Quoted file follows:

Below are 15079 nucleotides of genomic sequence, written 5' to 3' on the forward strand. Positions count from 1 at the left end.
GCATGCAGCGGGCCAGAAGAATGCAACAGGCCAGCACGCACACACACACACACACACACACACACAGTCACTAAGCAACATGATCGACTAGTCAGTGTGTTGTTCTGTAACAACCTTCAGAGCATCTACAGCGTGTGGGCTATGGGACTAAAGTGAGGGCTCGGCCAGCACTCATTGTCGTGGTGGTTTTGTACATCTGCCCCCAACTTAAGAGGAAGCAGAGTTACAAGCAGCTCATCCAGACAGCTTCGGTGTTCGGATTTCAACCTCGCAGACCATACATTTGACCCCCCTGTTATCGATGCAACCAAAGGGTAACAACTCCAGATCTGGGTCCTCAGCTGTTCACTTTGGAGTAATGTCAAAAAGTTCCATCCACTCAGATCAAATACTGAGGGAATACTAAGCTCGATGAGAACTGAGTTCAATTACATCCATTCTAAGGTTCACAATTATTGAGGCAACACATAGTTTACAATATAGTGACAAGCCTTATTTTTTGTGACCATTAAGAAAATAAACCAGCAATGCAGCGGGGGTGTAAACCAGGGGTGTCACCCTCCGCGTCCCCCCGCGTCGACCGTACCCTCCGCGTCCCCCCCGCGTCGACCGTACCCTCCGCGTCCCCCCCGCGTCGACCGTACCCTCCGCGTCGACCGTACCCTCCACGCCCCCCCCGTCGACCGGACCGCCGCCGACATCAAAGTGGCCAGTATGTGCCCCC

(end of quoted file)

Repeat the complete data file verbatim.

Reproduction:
Below are 15079 nucleotides of genomic sequence, written 5' to 3' on the forward strand. Positions count from 1 at the left end.
GCATGCAGCGGGCCAGAAGAATGCAACAGGCCAGCACGCACACACACACACACACACACACACACAGTCACTAAGCAACATGATCGACTAGTCAGTGTGTTGTTCTGTAACAACCTTCAGAGCATCTACAGCGTGTGGGCTATGGGACTAAAGTGAGGGCTCGGCCAGCACTCATTGTCGTGGTGGTTTTGTACATCTGCCCCCAACTTAAGAGGAAGCAGAGTTACAAGCAGCTCATCCAGACAGCTTCGGTGTTCGGATTTCAACCTCGCAGACCATACATTTGACCCCCCTGTTATCGATGCAACCAAAGGGTAACAACTCCAGATCTGGGTCCTCAGCTGTTCACTTTGGAGTAATGTCAAAAAGTTCCATCCACTCAGATCAAATACTGAGGGAATACTAAGCTCGATGAGAACTGAGTTCAATTACATCCATTCTAAGGTTCACAATTATTGAGGCAACACATAGTTTACAATATAGTGACAAGCCTTATTTTTTGTGACCATTAAGAAAATAAACCAGCAATGCAGCGGGGGTGTAAACCAGGGGTGTCACCCTCCGCGTCCCCCCGCGTCGACCGTACCCTCCGCGTCCCCCCCGCGTCGACCGTACCCTCCGCGTCCCCCCCGCGTCGACCGTACCCTCCGCGTCGACCGTACCCTCCACGCCCCCCCCGTCGACCGGACCGCCGCCGACATCAAAGTGGCCAGTATGTGCCCCC